Poetry. the Church itself that is generally the Church's worst foe. If she falls, it will be her own worldly-minded

LINES TO A CHRISTIAN FRIEND. ness and spiritual idolatry -- her confidence in herself, and her forgetfulness of God, that will lay her low.

Chill'n by keen sorrow's blast, my feeble Muse, She will fall her own destroyer.-Rev. Chas. Bradley. Made feebler still by sorrow's bitter cup, PRAYER. - I have heard of some that, in their

In silence long has slept; but now would I, latter years, through the feebleness of their limbs, At Mary's call, each latent power revive, have been forced to study upon their knees. And I And bid cach faculty awake to tell think it might well become the youngest and the Of friendship’s joys,-joys such as ever spring strongest to do so too. Let them daily and inces

From unity of souls, when 'tis the soul's santly pray to God for his grace; and, if God gives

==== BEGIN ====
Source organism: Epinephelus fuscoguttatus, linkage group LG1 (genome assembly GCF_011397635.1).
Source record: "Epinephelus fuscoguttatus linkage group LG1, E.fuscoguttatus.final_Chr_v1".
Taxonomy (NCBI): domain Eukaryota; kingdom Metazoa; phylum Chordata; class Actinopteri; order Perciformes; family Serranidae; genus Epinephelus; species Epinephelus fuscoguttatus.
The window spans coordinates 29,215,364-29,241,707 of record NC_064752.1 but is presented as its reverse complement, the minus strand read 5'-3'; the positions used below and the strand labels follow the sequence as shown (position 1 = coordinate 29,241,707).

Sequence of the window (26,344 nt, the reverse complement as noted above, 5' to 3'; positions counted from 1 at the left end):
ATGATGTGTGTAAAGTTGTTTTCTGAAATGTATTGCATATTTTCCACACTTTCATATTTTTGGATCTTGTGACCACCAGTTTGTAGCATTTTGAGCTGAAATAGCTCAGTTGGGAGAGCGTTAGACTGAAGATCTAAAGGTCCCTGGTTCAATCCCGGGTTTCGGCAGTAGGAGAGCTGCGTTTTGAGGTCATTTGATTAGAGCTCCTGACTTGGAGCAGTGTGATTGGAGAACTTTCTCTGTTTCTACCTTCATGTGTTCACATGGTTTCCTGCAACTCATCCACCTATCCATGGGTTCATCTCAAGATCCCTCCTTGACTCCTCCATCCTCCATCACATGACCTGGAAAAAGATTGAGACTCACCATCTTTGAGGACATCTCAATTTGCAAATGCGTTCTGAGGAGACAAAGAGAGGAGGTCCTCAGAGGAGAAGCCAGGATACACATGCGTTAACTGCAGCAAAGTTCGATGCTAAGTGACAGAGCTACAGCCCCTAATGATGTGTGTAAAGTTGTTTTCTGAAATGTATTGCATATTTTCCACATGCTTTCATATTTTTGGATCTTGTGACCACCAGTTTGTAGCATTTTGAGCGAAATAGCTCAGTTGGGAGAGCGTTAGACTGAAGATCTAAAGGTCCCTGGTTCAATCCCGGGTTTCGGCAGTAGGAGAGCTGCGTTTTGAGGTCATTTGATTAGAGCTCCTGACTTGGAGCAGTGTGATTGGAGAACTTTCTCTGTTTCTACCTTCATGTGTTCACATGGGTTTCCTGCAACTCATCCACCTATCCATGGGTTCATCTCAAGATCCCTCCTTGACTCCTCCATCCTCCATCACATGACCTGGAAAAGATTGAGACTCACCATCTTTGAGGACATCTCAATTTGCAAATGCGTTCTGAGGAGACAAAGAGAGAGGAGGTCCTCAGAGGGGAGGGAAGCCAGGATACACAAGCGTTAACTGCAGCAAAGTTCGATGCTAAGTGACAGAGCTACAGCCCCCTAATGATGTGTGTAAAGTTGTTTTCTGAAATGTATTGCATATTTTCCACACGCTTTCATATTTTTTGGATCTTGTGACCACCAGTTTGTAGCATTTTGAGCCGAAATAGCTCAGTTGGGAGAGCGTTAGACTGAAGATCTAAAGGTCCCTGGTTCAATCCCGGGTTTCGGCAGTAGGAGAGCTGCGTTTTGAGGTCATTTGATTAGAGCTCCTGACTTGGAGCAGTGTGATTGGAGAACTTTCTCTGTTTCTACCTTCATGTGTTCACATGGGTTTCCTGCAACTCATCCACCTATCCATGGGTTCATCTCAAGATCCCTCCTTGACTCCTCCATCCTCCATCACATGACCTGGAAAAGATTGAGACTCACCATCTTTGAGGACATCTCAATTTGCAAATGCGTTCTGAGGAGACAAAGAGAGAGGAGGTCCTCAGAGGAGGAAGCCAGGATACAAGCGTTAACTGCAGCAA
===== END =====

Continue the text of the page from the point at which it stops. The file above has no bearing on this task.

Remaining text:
First care, of heaven's effulgent rays to feel grace, they may be sure that knowledge will not stay long behind; since it is the same principle that The influence, of grace unmerited purifies the heart and clarifies the understanding. And free to taste, so that the stubborn will, Let all their inquiries into the deep and mysterious Untractable before, relies with holy faith points of theology be begun, and carried on, with

On Christ the Son, traces his promises fervent petitions to God, that he would dispose their minds to direct all their skill and knowledge to the

For future good. But when, with sweet delight, promotion of a good life, both in themselves and